A judge accepted the California city of Stockton's bankruptcy application Monday, making it the most populous city in the nation to enter bankruptcy.
U.S. Bankruptcy Judge Christopher Klein said the bankruptcy declaration was needed to allow the city to continue to provide basic services.
"It's apparent to me the city would not be able to perform its obligations to its citizens on fundamental public safety as well as other basic government services without the ability to have the muscle of the contract-impairing power of federal bankruptcy law," Klein said.
The city of nearly 300,000 people has become emblematic of government excess and the financial calamity that resulted when the nation's housing bubble burst. Its salaries, benefits and borrowing were based on anticipated long-term developer fees and rising property tax revenue. But those were lost in a flurry of foreclosures beginning in the mid-2000s and a 70 percent decline in the tax base.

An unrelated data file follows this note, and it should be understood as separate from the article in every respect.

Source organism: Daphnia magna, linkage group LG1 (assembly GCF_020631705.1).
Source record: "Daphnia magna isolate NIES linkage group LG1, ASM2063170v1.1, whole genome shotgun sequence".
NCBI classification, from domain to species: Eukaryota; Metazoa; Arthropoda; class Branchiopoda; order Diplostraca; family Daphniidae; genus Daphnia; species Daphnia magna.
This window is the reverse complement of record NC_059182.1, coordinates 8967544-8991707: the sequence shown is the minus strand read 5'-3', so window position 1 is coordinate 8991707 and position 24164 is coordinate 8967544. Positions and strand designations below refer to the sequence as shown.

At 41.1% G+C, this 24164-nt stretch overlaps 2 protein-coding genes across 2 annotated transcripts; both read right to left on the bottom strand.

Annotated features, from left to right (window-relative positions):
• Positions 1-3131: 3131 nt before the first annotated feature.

The city's creditors wanted to keep Stockton out of bankruptcy -- a status that will likely allow the city to avoid repaying its debts in full. They argued the city had not cut spending enough or sought a tax increase that would have allowed it to avoid bankruptcy.
Matthew Walsh, an attorney for the bond holders, declined to comment.
Attorneys for the city said the city's budget and services had been cut to the bone.
"There's nothing to celebrate about bankruptcy," said Bob Deis, Stockton's city manager. "But it is a vindication of what we've been saying for nine months." The Chapter 9 case is being closely watched nationally for potential precedent-setting implications.
By 2009 Stockton had accumulated nearly $1 billion in debt on civic improvements, money owed to pay pension contributions, and the most generous health care benefit in the state -- coverage for life for all retirees plus a dependent.